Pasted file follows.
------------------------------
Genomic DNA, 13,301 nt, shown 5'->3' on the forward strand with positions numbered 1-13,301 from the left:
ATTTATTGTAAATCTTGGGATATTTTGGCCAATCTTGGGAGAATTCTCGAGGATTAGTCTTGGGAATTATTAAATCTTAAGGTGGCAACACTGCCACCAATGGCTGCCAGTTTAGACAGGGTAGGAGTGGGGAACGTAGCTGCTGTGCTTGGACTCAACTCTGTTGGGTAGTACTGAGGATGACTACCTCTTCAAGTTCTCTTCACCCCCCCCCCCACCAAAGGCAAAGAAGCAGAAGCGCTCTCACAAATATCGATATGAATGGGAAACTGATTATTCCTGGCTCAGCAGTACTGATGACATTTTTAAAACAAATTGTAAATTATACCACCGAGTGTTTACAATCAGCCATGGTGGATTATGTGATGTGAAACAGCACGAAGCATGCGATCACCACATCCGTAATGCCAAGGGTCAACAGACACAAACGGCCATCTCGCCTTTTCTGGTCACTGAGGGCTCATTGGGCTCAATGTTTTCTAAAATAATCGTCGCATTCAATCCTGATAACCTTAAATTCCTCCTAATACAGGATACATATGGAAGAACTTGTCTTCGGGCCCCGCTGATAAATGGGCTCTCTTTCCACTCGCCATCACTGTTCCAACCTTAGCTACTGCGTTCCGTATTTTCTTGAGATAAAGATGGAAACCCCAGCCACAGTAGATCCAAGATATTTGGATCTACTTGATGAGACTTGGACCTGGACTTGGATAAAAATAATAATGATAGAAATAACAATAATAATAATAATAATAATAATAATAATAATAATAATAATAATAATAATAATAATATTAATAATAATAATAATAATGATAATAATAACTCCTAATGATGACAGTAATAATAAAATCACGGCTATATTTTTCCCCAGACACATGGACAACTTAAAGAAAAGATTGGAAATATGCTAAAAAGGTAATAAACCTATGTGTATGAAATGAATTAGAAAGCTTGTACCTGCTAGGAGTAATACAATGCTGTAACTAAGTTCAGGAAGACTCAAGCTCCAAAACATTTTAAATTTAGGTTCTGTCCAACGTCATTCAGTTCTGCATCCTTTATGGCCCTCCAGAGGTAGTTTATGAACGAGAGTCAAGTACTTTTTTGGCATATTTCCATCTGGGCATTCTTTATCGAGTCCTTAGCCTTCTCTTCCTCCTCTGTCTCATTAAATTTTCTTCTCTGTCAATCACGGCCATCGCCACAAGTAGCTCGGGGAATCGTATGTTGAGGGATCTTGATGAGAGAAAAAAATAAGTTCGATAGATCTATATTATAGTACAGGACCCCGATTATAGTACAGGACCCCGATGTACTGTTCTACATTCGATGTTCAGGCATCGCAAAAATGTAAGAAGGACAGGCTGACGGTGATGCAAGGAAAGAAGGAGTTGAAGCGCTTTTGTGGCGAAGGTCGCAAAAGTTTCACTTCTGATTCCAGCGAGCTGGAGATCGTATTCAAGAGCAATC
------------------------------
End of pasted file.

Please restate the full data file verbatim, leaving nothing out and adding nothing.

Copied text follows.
Genomic DNA, 13,301 nt, shown 5'->3' on the forward strand with positions numbered 1-13,301 from the left:
ATTTATTGTAAATCTTGGGATATTTTGGCCAATCTTGGGAGAATTCTCGAGGATTAGTCTTGGGAATTATTAAATCTTAAGGTGGCAACACTGCCACCAATGGCTGCCAGTTTAGACAGGGTAGGAGTGGGGAACGTAGCTGCTGTGCTTGGACTCAACTCTGTTGGGTAGTACTGAGGATGACTACCTCTTCAAGTTCTCTTCACCCCCCCCCCCACCAAAGGCAAAGAAGCAGAAGCGCTCTCACAAATATCGATATGAATGGGAAACTGATTATTCCTGGCTCAGCAGTACTGATGACATTTTTAAAACAAATTGTAAATTATACCACCGAGTGTTTACAATCAGCCATGGTGGATTATGTGATGTGAAACAGCACGAAGCATGCGATCACCACATCCGTAATGCCAAGGGTCAACAGACACAAACGGCCATCTCGCCTTTTCTGGTCACTGAGGGCTCATTGGGCTCAATGTTTTCTAAAATAATCGTCGCATTCAATCCTGATAACCTTAAATTCCTCCTAATACAGGATACATATGGAAGAACTTGTCTTCGGGCCCCGCTGATAAATGGGCTCTCTTTCCACTCGCCATCACTGTTCCAACCTTAGCTACTGCGTTCCGTATTTTCTTGAGATAAAGATGGAAACCCCAGCCACAGTAGATCCAAGATATTTGGATCTACTTGATGAGACTTGGACCTGGACTTGGATAAAAATAATAATGATAGAAATAACAATAATAATAATAATAATAATAATAATAATAATAATAATAATAATAATAATAATAATATTAATAATAATAATAATAATGATAATAATAACTCCTAATGATGACAGTAATAATAAAATCACGGCTATATTTTTCCCCAGACACATGGACAACTTAAAGAAAAGATTGGAAATATGCTAAAAAGGTAATAAACCTATGTGTATGAAATGAATTAGAAAGCTTGTACCTGCTAGGAGTAATACAATGCTGTAACTAAGTTCAGGAAGACTCAAGCTCCAAAACATTTTAAATTTAGGTTCTGTCCAACGTCATTCAGTTCTGCATCCTTTATGGCCCTCCAGAGGTAGTTTATGAACGAGAGTCAAGTACTTTTTTGGCATATTTCCATCTGGGCATTCTTTATCGAGTCCTTAGCCTTCTCTTCCTCCTCTGTCTCATTAAATTTTCTTCTCTGTCAATCACGGCCATCGCCACAAGTAGCTCGGGGAATCGTATGTTGAGGGATCTTGATGAGAGAAAAAAATAAGTTCGATAGATCTATATTATAGTACAGGACCCCGATTATAGTACAGGACCCCGATGTACTGTTCTACATTCGATGTTCAGGCATCGCAAAAATGTAAGAAGGACAGGCTGACGGTGATGCAAGGAAAGAAGGAGTTGAAGCGCTTTTGTGGCGAAGGTCGCAAAAGTTTCACTTCTGATTCCAGCGAGCTGGAGATCGTATTCAAGAGCAATC